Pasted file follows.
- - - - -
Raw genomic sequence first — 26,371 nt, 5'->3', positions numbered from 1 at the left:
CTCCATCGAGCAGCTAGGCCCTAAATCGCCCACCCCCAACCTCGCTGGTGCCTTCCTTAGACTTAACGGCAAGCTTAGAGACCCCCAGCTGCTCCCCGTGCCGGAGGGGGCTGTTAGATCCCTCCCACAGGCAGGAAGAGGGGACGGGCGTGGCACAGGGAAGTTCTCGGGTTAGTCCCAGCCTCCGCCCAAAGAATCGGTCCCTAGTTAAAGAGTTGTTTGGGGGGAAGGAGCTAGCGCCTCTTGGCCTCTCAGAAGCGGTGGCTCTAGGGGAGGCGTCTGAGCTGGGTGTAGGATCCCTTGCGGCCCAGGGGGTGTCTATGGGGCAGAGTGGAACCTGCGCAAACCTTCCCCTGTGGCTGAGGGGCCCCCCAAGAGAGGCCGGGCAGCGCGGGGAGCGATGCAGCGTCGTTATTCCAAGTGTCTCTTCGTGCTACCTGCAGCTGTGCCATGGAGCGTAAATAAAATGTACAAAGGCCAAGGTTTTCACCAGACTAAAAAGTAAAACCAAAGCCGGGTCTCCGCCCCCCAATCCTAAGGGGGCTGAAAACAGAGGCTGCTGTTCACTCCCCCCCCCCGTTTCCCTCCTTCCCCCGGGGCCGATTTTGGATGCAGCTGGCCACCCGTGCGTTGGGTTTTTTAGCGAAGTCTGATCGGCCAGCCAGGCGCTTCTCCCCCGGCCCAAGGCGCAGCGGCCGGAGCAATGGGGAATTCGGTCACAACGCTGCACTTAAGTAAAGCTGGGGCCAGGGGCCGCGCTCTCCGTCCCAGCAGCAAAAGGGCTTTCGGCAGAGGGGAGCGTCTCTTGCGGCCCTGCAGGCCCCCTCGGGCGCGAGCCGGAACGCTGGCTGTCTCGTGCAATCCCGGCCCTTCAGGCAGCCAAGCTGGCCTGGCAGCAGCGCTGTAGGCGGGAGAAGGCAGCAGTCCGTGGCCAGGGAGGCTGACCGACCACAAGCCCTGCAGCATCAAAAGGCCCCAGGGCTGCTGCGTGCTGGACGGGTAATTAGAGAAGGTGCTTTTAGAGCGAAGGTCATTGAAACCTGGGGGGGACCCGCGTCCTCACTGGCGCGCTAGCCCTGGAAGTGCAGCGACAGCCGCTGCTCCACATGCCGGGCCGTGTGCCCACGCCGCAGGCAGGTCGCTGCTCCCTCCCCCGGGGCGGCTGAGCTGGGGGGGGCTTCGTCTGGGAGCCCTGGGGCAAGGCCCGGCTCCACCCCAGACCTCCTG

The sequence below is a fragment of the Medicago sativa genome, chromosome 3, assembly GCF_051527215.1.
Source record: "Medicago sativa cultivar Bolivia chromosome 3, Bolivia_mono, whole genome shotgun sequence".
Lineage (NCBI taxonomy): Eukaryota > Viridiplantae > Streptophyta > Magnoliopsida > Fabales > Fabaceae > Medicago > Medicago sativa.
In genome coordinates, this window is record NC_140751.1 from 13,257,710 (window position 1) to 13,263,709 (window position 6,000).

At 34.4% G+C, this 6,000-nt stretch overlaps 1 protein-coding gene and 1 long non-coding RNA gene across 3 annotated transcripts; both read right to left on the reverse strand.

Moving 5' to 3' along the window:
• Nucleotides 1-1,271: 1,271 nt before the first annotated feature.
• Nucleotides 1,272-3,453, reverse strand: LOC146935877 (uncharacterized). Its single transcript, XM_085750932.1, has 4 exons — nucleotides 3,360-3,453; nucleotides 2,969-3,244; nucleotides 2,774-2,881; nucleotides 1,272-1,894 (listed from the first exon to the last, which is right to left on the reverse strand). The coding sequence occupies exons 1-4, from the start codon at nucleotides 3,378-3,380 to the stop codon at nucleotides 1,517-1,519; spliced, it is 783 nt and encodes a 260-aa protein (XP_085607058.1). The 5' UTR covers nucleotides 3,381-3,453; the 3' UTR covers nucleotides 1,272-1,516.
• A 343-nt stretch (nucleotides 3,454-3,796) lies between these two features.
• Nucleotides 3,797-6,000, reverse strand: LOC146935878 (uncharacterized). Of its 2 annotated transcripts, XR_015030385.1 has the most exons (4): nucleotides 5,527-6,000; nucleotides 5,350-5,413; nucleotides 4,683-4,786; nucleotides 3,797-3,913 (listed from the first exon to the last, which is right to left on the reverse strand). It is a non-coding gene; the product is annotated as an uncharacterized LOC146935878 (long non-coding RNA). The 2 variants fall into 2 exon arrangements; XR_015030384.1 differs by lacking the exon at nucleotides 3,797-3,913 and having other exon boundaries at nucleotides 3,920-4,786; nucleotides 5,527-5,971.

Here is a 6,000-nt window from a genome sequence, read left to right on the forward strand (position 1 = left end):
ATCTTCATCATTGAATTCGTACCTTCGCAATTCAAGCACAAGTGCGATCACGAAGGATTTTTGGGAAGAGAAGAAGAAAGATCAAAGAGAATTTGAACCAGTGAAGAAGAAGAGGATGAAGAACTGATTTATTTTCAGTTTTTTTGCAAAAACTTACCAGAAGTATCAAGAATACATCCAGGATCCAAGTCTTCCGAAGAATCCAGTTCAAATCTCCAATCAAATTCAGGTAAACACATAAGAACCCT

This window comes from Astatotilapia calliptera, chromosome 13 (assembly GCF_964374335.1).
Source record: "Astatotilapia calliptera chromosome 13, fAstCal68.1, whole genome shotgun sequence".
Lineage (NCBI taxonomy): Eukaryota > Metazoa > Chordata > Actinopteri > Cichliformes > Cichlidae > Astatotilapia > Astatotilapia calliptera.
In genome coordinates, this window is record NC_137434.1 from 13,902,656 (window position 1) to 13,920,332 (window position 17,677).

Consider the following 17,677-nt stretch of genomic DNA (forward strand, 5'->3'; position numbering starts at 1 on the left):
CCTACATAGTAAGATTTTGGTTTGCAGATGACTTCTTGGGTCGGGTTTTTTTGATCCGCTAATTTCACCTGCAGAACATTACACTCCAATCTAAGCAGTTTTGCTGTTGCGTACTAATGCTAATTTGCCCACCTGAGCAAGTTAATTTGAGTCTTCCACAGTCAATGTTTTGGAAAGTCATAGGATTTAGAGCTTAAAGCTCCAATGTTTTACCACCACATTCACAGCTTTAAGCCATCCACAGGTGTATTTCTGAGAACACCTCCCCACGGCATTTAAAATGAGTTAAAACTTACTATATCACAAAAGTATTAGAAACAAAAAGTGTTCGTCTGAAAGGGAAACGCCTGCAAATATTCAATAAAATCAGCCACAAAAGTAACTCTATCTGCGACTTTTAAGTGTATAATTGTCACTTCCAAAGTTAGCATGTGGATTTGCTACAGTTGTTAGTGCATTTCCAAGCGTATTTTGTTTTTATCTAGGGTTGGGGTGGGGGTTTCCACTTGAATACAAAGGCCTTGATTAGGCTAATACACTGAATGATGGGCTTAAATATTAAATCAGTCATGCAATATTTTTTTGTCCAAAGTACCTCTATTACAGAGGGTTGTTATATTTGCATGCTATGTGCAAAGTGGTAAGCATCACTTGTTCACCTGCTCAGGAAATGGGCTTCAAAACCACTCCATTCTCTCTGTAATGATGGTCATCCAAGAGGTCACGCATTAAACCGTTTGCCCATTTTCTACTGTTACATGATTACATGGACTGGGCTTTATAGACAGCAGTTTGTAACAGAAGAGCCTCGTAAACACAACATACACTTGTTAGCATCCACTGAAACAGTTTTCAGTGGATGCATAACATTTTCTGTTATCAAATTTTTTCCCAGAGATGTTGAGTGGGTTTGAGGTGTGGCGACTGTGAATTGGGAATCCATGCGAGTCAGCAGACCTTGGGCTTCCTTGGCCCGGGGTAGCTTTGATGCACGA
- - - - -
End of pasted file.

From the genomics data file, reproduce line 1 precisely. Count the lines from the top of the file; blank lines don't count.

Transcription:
Raw genomic sequence first — 26,371 nt, 5'->3', positions numbered from 1 at the left: